A worldwide chip shortage has forced Tesla and other automakers to scale back production, impacting 1st quarter revenue.
Tesla Inc. (TSLA) is trading lower in Monday’s pre-market, resuming a decline that has dropped the EV manufacturer into the red for 2021. The stock is now down more than 8% since the last trading day of 2020, underpinned by two major headwinds. First, sentiment for last year’s leadership has grown bearish in reaction to historic share gains and soaring bond yields. Second, a worldwide chip shortage has forced automakers to scale back production, impacting first quarter revenue.
The Future Still Looks Bright
Even so, the future looks bright for Musk and Co. because Tesla’s software innovation could prove more lucrative than EV sales in coming years, due to its growing leadership in scalable platforms. That market alone may be worth over $200 billion per year by 2030 for the manufacturer, more than the value of hardware sales. Autonomous driving should generate the biggest share of this venue, keeping profits flowing for decades to come.

Not everyone is discouraged by Tesla’s 2021 fall from grace. UBS analyst Patrick Hummel raised his target to $730 from $325 last week despite the selloff, noting, “The VW ID.3 teardown has underpinned that “all-in” legacy OEMs can challenge Tesla’s EV volume leadership with cost-efficient scalable platforms but Tesla remains the undisputed tech leader, most notably in software. This is the next battleground and main driver of valuation from here, in our view”.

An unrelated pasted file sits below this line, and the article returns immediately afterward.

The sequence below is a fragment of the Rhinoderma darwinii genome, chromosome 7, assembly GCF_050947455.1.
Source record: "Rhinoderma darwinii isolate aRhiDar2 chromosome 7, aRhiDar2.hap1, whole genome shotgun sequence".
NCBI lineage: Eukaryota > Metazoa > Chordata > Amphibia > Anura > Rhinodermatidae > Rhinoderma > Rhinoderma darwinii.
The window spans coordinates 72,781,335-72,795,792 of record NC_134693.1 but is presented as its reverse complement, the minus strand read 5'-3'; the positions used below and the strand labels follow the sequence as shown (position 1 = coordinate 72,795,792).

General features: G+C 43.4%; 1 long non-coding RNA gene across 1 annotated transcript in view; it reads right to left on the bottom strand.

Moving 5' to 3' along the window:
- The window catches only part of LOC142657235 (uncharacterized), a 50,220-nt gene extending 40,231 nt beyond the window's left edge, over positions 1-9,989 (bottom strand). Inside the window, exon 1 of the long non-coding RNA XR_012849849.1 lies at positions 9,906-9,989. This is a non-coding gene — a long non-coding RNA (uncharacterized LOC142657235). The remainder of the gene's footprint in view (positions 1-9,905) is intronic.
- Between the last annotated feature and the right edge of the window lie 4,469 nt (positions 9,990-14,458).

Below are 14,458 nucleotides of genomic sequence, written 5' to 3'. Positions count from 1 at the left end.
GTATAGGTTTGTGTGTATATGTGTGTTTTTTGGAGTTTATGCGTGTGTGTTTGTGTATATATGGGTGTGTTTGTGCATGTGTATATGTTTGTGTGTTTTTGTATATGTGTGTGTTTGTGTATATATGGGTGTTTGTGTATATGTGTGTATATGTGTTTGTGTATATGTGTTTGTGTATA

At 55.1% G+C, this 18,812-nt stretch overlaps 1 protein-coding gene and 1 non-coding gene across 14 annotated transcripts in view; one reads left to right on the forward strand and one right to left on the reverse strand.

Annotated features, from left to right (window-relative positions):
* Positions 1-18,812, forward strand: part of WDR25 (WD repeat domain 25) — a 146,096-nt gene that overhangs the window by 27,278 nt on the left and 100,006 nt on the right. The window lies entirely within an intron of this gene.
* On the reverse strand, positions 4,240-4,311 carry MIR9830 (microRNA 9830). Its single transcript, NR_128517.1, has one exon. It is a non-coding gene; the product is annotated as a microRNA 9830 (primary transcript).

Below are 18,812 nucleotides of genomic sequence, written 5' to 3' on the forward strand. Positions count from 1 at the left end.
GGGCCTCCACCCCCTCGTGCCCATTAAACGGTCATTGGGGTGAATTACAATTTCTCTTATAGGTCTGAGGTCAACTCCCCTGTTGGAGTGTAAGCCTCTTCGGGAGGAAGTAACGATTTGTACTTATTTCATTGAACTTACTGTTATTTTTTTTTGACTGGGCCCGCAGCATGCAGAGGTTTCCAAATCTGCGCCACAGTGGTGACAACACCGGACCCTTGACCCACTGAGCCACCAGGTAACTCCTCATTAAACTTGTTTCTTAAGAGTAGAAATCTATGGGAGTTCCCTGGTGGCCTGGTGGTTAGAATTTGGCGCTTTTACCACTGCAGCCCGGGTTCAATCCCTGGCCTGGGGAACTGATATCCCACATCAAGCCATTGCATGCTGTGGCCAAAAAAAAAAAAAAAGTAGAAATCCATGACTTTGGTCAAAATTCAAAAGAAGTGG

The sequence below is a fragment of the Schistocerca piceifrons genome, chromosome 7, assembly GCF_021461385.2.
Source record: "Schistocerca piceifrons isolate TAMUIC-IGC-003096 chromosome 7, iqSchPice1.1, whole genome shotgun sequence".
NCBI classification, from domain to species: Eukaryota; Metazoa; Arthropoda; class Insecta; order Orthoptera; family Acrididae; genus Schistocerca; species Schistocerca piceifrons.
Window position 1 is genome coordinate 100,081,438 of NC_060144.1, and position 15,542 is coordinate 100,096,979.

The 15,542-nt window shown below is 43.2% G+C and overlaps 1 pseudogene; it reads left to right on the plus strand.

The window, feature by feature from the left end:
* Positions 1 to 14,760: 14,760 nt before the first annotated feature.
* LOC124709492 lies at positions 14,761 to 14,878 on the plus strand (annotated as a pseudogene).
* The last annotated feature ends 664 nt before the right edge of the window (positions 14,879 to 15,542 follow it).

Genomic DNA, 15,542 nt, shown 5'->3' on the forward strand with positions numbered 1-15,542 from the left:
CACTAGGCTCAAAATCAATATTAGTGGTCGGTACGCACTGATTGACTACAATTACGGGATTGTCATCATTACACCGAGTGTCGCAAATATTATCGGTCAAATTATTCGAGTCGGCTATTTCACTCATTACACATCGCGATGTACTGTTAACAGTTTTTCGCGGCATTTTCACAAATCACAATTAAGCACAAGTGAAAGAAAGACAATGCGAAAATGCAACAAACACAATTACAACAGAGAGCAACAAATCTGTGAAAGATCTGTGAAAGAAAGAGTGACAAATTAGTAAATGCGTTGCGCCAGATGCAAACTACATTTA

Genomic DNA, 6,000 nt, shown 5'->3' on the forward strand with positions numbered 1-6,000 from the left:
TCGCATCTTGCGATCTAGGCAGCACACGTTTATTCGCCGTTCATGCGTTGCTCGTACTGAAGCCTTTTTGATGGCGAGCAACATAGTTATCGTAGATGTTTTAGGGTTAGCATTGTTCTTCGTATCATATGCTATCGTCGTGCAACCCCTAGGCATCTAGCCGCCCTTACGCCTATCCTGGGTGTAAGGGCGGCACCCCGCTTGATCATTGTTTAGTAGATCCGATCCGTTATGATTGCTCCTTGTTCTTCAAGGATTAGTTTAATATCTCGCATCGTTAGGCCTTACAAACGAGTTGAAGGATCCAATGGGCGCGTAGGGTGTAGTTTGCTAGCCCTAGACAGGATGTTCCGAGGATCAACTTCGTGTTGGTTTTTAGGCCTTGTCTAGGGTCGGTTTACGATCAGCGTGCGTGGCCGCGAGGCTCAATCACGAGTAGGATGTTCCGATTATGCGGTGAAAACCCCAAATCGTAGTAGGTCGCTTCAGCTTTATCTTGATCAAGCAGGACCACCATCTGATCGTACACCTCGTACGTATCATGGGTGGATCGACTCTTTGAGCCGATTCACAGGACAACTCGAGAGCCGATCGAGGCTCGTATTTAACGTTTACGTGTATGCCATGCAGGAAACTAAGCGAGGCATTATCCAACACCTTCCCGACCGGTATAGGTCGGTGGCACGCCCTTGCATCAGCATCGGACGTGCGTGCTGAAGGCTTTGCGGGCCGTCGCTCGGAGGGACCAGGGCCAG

Wall Street and Technical Outlook
Wall Street consensus has deteriorated in the last quarter, with a ‘Hold’ rating based upon 8 ‘Buy’, 1 ‘Overweight’, 15 ‘Hold’, and 3 ‘Underweight’ recommendations. More importantly, seven analysts now recommend that shareholders close positions and move to the sidelines. Price targets currently range from a low of just $67 to an astronomical Street-high of $1,200 while the stock is set to open Monday’s session more than $40 below the median $621 target.

Tesla topped out near 900 in January and broke support between 750 and 770 in February. The decline picked up steam last week, reversing within 20 points of the 200-day moving average at 520. The combination of .618 Fibonacci rally retracement, moving average, and psychological support at 500 should attract buying interest in coming sessions, raising odds for a strong bounce lasting weeks to months.

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